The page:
All over Asia, railways are making a comeback. Nowhere is this more evident than in the People's Republic of China, which recently approved the equivalent of US$292 billion in new railway investments.
Rail is a more cost-effective way of transporting heavy cargo than roads, particularly in an age of high fuel prices, and railways are less carbon-intensive and more environmentally friendly than other overland alternatives. Modern railways also bolster countries' economies by stimulating foreign direct investment inflows.
Railways are particularly a boon for inland areas and landlocked countries, where transport costs can run 50 per cent higher than coastal areas. As land and labour costs push production centres in Asia further inland, railways present an ever-growing value, and a pathway out of isolation for many remote communities.
There are still many impediments that may prevent the Pan-Asian railway from realising its full promise. One challenge is rooted in hardware. The People's Republic of China utilises standard gauge rail, while other Southeast Asian nations utilize one-metre gauge. These gauge breaks cause transport delays, though this situation is mitigated by the fact that the breaks mostly occur at border points, where trains must stop for customs inspections.
The greatest challenges extend far beyond nuts and bolts. Renowned industrialist Warren Buffet has noted that, "there's nothing... better than a long, long train", and there is certainly good money to be made by investing in rail freight and passenger services operations, rolling stock facilities, and infrastructure maintenance in Asia. For these investment opportunities to provide good value for the private sector, however, more robust, reliable and transparent rules, regulations, and procedures must be put in place. To make rail networks truly cost-effective, border procedures also need to be streamlined, tariff and freight rates need to be lowered, and transport and logistics networks need to be better integrated.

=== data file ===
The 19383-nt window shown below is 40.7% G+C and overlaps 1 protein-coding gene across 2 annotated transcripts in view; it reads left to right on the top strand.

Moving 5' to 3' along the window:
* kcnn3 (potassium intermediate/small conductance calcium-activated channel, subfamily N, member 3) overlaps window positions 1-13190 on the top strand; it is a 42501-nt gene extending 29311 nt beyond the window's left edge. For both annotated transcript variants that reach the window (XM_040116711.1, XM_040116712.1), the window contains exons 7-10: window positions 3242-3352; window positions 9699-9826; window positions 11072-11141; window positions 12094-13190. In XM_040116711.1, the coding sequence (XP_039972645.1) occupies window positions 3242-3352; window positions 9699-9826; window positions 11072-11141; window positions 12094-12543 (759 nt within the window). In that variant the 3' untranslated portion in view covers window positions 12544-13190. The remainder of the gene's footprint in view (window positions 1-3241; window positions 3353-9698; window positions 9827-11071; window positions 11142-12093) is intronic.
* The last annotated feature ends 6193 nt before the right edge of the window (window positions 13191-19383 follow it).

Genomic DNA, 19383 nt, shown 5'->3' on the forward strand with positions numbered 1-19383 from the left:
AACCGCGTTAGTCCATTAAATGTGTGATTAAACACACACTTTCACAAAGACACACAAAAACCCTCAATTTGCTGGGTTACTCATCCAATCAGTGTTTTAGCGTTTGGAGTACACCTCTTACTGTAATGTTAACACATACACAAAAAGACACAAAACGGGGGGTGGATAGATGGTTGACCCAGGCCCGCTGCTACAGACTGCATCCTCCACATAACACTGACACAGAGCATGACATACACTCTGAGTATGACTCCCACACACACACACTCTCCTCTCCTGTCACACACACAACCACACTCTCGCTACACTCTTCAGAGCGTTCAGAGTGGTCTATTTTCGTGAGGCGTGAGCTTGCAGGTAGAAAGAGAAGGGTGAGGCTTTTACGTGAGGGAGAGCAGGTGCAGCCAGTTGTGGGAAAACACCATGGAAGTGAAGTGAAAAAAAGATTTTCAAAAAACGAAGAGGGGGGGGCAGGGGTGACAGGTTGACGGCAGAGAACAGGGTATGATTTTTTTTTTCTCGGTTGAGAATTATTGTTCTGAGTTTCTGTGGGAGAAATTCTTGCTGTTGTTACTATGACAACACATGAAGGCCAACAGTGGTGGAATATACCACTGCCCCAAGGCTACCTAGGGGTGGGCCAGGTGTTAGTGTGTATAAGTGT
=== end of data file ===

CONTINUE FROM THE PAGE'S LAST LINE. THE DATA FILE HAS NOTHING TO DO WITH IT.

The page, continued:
Regrettably, this ‘soft' sector development in Asia is not keeping pace with the rapid growth of the region's infrastructure.
Forging agreements on these measures is no easy undertaking, particularly in a world still smarting from the sting of the global financial crisis. The magnitude of the challenge should not dissuade Asian nations from action, however, as there is much to be gained from closer integration and better cooperation for each and every country along the Pan-Asian railway. For ASEAN nations, better connectivity means better access, and therefore a greater ability to compete in leading markets from the People's Republic China to the Eurozone. Conversely, stronger transport and economic linkages provide other nations with greater access to ASEAN's growing market – 500 million people strong and with a combined GDP of some $1.5 trillion, placing it amongst the world's ten largest economies if viewed as a region.
Much like the Silk Road of yesteryear, closer connectivity also provides new conduits for better understanding amongst people and nations. If these Asian neighbours have already found a way to move beyond their conflicts of the past, these current challenges should be imminently surmountable.
Still, it will take dedication and good will on the part of all to help the Iron Silk Road make good on its potential. To paraphrase the illustrious Robert Frost, there are many promises to keep, and miles to go before we sleep. So let us begin – full steam ahead.
By Kunio Senga - Vietnam News - October 25, 2010
Kunio Senga is the Director General of the Asian Development Bank's Southeast Asia Department